Fed. Sec. L. Rep. P 93,819david Kasner and Joan Kasner, Plaintiffs-appellants, v. H. Hentz & Co. and Ralph Nernberg, Defendants-appellees, 475 F.2d 119 (5th Cir. 1973)Annotate this Case
Michael Nachwalter, Miami, Fla., for plaintiffs-appellants.
Sidney M. Aronovitz, Miami, Fla., for defendants-appellees.
Before BROWN, Chief Judge, and TUTTLE and INGRAHAM, Circuit Judges.
INGRAHAM, Circuit Judge:
Plaintiffs-appellants, customers of H. Hentz & Co., a brokerage firm, brought suit against the firm and Ralph Nernberg, its registered agent, to recover damages allegedly occasioned by Nernberg's false dealings and breach of trust in handling plaintiffs' discretionary stock account. More particularly, plaintiffs sought damages from Nernberg and Hentz on three theories: (1) violations of 15 U.S.C. § 78j, 15 U.S.C. § 78o(c) (1)-(2) and Securities Exchange Commission Rules 10b-5 and 15(c) (1)-(2) promulgated thereunder; (2) negligent failure to properly supervise and administer a discretionary account in violation of New York Stock Exchange Rules 401 and 405 and (3) violations of the applicable securities laws, Florida Statutes Annotated Sec. 517.301.
Jurisdiction was asserted and is found under 28 U.S.C. §§ 1331 and 1337; Sec. 22(a) of the Securities Act of 1933 [15 U.S.C. § 77v(a)], and Sec. 27 of the Securities Exchange Act of 1934 [15 U.S.C. § 78aa]. Pendent jurisdiction over plaintiffs' counts alleging state securities law violations and common law negligence is also present. McCurnin v. Kohlmeyer & Co., 477 F.2d 113 (5th Cir., 1973).
The gravamen of plaintiffs' complaint was that after suffering near disastrous losses in the stock market with a portfolio structured for a market decline, Dr. and Mrs. Kasner approached their broker Nernberg in September of 1969, intending to direct him to liquidate their holdings. Rather than lose an actively trading account and its attendant commissions, Nernberg, plaintiffs' allege, induced the Kasners to give him trading authority over their stock portfolio and to restructure it for a rising market. Plaintiffs testified that when they approached Nernberg to liquidate their holdings, he said to them:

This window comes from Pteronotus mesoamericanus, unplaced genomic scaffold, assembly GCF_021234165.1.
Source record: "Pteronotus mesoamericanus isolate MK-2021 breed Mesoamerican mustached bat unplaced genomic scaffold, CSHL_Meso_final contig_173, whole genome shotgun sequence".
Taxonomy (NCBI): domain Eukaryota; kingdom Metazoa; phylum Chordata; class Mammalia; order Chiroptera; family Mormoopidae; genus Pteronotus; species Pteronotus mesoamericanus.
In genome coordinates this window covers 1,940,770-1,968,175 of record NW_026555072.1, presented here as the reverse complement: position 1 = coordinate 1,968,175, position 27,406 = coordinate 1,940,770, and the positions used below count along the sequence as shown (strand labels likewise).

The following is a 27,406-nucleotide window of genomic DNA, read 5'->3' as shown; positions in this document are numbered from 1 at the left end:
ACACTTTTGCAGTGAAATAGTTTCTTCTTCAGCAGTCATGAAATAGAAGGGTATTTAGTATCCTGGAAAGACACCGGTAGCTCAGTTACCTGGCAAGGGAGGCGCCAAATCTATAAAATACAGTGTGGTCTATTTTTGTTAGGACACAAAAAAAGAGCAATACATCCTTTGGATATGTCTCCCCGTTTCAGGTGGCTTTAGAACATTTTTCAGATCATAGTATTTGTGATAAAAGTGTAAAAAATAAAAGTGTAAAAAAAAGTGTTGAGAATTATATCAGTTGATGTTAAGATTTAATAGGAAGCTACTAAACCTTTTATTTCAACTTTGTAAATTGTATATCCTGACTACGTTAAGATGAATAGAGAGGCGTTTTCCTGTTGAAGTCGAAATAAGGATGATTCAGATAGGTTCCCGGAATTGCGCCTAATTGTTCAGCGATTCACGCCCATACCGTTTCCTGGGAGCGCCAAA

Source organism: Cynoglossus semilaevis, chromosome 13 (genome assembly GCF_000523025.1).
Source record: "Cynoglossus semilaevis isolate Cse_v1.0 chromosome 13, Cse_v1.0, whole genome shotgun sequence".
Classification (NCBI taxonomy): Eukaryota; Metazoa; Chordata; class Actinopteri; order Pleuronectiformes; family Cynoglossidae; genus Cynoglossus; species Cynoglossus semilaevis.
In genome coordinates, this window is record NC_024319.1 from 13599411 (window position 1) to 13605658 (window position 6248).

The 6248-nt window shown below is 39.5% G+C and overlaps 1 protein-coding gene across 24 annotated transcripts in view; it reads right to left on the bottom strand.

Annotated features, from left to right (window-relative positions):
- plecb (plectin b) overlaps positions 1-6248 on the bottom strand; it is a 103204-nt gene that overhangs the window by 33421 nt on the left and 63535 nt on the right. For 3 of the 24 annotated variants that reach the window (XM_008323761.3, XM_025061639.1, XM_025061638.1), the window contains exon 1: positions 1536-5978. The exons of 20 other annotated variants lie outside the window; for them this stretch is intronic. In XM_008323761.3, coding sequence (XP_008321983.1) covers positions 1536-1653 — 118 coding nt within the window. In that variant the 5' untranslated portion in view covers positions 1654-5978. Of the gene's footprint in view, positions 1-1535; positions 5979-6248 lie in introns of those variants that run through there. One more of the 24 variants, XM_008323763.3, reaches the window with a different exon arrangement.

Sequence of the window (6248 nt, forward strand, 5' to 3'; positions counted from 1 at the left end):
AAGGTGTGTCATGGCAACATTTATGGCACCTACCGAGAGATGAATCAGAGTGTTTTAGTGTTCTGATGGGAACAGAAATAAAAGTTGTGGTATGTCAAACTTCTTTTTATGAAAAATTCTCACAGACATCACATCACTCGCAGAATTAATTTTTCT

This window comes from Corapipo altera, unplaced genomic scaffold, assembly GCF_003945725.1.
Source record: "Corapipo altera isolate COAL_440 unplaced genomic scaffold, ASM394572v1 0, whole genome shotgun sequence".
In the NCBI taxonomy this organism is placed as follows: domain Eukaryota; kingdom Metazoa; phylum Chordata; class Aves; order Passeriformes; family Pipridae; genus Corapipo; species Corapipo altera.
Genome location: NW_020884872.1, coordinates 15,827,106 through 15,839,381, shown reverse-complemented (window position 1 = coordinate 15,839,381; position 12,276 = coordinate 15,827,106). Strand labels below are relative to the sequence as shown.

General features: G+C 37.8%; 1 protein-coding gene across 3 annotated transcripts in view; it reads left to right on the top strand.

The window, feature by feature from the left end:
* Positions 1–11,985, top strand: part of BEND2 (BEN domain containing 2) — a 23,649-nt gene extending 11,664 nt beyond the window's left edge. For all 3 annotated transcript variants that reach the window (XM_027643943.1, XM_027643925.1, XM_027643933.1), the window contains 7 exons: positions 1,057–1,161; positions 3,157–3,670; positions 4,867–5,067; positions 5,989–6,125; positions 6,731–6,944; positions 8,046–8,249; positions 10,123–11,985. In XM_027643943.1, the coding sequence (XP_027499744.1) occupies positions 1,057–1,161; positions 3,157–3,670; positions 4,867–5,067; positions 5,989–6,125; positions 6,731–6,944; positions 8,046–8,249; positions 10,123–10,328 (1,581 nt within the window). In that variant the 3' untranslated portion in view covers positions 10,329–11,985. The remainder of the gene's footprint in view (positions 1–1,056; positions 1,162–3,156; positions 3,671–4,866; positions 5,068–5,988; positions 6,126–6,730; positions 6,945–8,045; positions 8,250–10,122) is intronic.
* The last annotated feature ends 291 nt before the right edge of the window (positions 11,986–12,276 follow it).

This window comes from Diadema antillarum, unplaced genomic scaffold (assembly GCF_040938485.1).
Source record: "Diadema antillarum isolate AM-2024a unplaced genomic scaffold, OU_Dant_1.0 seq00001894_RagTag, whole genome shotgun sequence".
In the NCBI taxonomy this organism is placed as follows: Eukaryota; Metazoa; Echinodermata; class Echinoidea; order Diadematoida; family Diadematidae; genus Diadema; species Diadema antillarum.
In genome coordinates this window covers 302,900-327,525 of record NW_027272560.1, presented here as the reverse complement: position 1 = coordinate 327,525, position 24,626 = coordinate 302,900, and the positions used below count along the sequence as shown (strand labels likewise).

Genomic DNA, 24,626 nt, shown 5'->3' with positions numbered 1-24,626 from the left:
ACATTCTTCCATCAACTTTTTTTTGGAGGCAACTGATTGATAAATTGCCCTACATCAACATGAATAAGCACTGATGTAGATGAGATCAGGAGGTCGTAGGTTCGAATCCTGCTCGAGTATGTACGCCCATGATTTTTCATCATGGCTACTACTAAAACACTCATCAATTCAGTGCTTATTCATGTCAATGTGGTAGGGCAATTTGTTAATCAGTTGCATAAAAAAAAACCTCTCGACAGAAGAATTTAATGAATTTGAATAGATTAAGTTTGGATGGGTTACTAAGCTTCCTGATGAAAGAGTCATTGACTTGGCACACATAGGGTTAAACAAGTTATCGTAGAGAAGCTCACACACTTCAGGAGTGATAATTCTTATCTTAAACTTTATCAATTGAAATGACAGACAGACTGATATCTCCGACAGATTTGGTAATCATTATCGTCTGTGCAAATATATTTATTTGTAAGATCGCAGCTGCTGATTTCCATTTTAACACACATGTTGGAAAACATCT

"And he said to me this would be [the] worst mistake you could make. Let me turn it around, and I'll make your money back in two years; and that he would be the manager of the account. He would take it off my hands, I wouldn't have to worry about it, I could go back to my doctoring, and I wouldn't have to look at these statements-I couldn't read anyway-No matter what they said, I couldn't read these statements; I didn't understand them. And so he offered me to take it over, he would manage it-he was an expert, a professional. I'd already learned that I could not handle the account any more; I was an amateur. I couldn't learn enough to handle this stuff. So-And here he was offering me to take it off my hands, take it over, make money back in two years.
"I said, 'Fine, then take it over,' and that's essentially how he got the account."
In support of the Kasner's allegations that Nernberg had induced them to remain in the market with a disastrous result, plaintiffs introduced the discretionary authorization they had executed in Nernberg's favor in September of 1969. They also introduced evidence which showed that when signed over to Nernberg's discretion plaintiffs' portfolio, though below margin requirements, had a net equity in excess of $50,000. Less than nine months later, after active trading by Nernberg and maintenance calls, plaintiffs' equity in the account had been reduced to about $3000. Plaintiffs further showed that all transactions occurring in this period of time were initiated solely by defendant Nernberg under the supervision of Hentz & Co. and that plaintiffs had continued the account only at Nernberg's insistence.
In defense of the action Hentz relied on the testimony of Nernberg that he had not guaranteed results, nor that he had fraudulently or negligently managed the account. Defendants further relied on evidence that in the course of the decline in plaintiffs' equity, they had sent plaintiffs numerous notifications that their account was declining. The defense contended that given such knowledge plaintiffs could not justifiably have relied on Nernberg's management. At the close of the testimony on defendants' motion, the district court granted a directed verdict for the defendants.
We reverse as jury questions on several controverted facts appear in this record. Boeing v. Shipman, 411 F.2d 365 (5th Cir., 1969), required that the case be submitted to the jury, the appropriate forum for determination of whether false statements were made, if so whether they were material, and if plaintiffs were justified in their reliance thereon. Evans & Co. v. McAlpine, 434 F.2d 100 (5th Cir., 1970); Radiation Dynamics, Inc. v. Goldmuntz, 464 F.2d 876 (2nd Cir., 1972); Robinson v. Merrill Lynch, Pierce, Fenner & Smith, Inc., 337 F. Supp. 107 (N.D. Ala., 1971); Hecht v. Harris, Upham & Co., 283 F. Supp. 417 (N.D. Cal., 1968); Merrill Lynch, Pierce, Fenner & Smith, Inc. v. Bocock, 247 F. Supp. 373 (S.D. Tex., 1965).
In arguments over the motion for directed verdict, plaintiffs suggested that the case already tried be sent to the jury which had heard it, then should the verdict the against defendants the court could properly consider a defense motion for a judgment n. o. v., which, should the court grant it and later be reversed, would obviate the need for a retrial. This suggestion was not followed and we consequently must remand this cause for re-trial.
The order of the district court is reversed and the cause remanded.